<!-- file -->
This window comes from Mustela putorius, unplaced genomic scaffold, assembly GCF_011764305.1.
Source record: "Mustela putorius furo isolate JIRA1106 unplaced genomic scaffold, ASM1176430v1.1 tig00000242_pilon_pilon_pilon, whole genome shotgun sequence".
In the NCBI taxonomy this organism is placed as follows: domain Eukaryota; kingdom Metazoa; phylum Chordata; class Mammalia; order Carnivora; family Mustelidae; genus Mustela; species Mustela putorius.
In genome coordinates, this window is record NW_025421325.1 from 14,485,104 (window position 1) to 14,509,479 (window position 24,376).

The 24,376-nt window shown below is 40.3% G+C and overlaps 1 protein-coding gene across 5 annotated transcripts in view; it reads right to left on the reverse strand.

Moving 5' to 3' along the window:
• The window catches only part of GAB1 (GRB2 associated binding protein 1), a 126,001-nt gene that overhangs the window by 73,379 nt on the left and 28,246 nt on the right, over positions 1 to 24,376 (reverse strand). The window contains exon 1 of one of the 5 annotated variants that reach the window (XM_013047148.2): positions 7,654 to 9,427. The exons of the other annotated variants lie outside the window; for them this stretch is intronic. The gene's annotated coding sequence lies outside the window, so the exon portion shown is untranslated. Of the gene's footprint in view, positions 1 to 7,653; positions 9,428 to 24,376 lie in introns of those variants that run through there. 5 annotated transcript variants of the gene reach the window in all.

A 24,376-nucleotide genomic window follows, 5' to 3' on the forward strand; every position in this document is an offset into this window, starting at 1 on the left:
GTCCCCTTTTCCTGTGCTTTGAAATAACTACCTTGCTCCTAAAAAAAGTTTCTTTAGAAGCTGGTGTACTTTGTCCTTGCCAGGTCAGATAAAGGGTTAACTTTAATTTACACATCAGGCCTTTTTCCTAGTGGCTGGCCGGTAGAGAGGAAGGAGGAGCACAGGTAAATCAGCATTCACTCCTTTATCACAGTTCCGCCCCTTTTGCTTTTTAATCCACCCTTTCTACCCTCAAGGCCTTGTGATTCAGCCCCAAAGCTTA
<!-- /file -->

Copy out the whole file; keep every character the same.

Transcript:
This window comes from Mustela putorius, unplaced genomic scaffold, assembly GCF_011764305.1.
Source record: "Mustela putorius furo isolate JIRA1106 unplaced genomic scaffold, ASM1176430v1.1 tig00000242_pilon_pilon_pilon, whole genome shotgun sequence".
In the NCBI taxonomy this organism is placed as follows: domain Eukaryota; kingdom Metazoa; phylum Chordata; class Mammalia; order Carnivora; family Mustelidae; genus Mustela; species Mustela putorius.
In genome coordinates, this window is record NW_025421325.1 from 14,485,104 (window position 1) to 14,509,479 (window position 24,376).

The 24,376-nt window shown below is 40.3% G+C and overlaps 1 protein-coding gene across 5 annotated transcripts in view; it reads right to left on the reverse strand.

Moving 5' to 3' along the window:
• The window catches only part of GAB1 (GRB2 associated binding protein 1), a 126,001-nt gene that overhangs the window by 73,379 nt on the left and 28,246 nt on the right, over positions 1 to 24,376 (reverse strand). The window contains exon 1 of one of the 5 annotated variants that reach the window (XM_013047148.2): positions 7,654 to 9,427. The exons of the other annotated variants lie outside the window; for them this stretch is intronic. The gene's annotated coding sequence lies outside the window, so the exon portion shown is untranslated. Of the gene's footprint in view, positions 1 to 7,653; positions 9,428 to 24,376 lie in introns of those variants that run through there. 5 annotated transcript variants of the gene reach the window in all.

A 24,376-nucleotide genomic window follows, 5' to 3' on the forward strand; every position in this document is an offset into this window, starting at 1 on the left:
GTCCCCTTTTCCTGTGCTTTGAAATAACTACCTTGCTCCTAAAAAAAGTTTCTTTAGAAGCTGGTGTACTTTGTCCTTGCCAGGTCAGATAAAGGGTTAACTTTAATTTACACATCAGGCCTTTTTCCTAGTGGCTGGCCGGTAGAGAGGAAGGAGGAGCACAGGTAAATCAGCATTCACTCCTTTATCACAGTTCCGCCCCTTTTGCTTTTTAATCCACCCTTTCTACCCTCAAGGCCTTGTGATTCAGCCCCAAAGCTTA